The next day

Getting as much done in a day as I can on good days has been my mantra of late. Make shopping lists organized by store. Prioritize errands and organize them by regions of the moderately-sized city in which we live for best travel efficiency. Put Amazon items on my Wish List for bulk orders about twice per month. Put appointments, key things to do/questions to ask at respective appointments, and errands on the calendar app in my phone so I will always have it with me. Record “to do” items on the calendar as well then just move them to another day when sickness takes over and everything needs to change. Make sure to record the places that I went, dates/duration of major convulsive episodes, start/stopping of new treatments, and aberrations in sleep habits to track this serious illness for trending. Use the note function in the glucose meter when compelled to take blood sugar levels. And stage lists, paperwork/medical orders, supplies, lunch bag, water, etc. by the front door so I don’t forget anything when I can finally get myself out the door. Works for me!

It’s no wonder that I am exhausted after a day with a few appointments and errands completed in this way. Marked fatigue with a difficulty functioning follows even if the first appointment isn’t until after 1:00 pm in the afternoon! Still I would really rather block off parts of days and push through, even if it means sitting in a parking lot somewhere resting between destinations for up to an hour, than to have 1 or 2 commitments every single day of the week. I sit a lot in my truck between destinations: eating a snack, sipping some water, checking my lists or phone calendar, and getting my head together (i.e. if the environment I had just left was ridden with noxious environmental stimuli that is still difficult for my brain to process). All of this completed with some safety measures in place of course.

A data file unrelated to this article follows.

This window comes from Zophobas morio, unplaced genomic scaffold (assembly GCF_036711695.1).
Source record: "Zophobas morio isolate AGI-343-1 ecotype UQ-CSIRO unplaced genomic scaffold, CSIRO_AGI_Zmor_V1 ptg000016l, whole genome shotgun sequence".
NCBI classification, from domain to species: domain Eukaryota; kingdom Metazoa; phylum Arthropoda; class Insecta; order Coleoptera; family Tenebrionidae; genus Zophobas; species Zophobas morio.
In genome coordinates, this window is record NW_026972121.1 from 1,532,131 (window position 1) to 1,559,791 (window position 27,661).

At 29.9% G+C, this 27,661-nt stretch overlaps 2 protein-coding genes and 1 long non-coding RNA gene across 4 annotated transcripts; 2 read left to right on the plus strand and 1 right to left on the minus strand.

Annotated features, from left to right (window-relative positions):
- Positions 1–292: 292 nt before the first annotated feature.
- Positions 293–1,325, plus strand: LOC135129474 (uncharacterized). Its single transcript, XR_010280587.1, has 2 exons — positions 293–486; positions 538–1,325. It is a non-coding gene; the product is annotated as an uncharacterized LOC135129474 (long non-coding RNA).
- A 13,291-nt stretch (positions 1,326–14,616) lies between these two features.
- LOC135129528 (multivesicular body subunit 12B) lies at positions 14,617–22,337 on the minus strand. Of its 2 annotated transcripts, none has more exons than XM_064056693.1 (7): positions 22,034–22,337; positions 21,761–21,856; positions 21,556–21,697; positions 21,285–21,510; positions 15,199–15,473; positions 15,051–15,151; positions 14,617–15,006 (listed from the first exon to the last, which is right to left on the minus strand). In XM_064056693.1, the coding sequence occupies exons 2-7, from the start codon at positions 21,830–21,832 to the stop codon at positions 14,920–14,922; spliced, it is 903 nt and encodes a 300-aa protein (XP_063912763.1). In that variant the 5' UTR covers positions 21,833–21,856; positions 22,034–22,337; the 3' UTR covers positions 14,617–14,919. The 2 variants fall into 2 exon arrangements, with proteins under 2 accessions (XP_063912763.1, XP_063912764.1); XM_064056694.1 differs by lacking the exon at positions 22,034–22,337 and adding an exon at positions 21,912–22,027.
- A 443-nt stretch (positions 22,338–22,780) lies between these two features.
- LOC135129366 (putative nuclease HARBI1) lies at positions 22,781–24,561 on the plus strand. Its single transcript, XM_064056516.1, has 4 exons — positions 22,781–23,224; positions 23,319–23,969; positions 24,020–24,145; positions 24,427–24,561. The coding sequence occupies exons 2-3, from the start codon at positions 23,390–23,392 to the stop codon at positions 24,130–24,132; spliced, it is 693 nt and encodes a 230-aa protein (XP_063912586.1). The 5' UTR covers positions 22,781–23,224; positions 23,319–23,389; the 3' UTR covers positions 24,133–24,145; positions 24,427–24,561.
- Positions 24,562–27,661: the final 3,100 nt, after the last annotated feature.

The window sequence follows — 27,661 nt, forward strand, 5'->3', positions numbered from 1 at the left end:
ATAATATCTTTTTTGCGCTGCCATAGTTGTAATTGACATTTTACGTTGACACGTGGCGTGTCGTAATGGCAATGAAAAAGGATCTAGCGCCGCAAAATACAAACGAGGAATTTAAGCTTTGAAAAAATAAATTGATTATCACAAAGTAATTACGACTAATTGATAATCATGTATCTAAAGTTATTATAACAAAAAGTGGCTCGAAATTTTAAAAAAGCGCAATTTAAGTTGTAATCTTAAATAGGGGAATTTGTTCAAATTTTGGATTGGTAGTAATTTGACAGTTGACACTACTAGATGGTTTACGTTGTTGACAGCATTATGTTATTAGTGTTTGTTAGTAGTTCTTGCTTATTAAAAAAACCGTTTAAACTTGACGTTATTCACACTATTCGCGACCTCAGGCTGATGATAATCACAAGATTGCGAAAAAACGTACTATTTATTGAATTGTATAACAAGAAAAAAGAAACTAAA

I figure that I can always rest the next day . . . or the next morning at least. Scheduling my days this way is a form of chronic illness survival, especially when you have to come home, change clothes, shower, and clean everything purchased after every trip. (We still must practice a fair level of extreme avoidance due to my ongoing sensitivities.) Perhaps if I were my own occupational therapist, I might advise a better strategy of energy conservation and pacing. Oh dear, another example of the therapist not following her own advice!

All bets are off as they say, the next day, if there is a major convulsive episode the night beforehand. Appointments get cancelled and re-scheduled. To Do List items get moved to another day. A call is made when I can function, to my hubby-dear to pick up critical items when needed. And if the difficulties last for a few days then I am grateful to be able to use our local grocery store’s shopping and/or delivery services. Sometimes supplements and compounded medications can be sent over in the mail. These are wonderful services that really help on days when I am more home-bound: as recent as 2 weeks ago.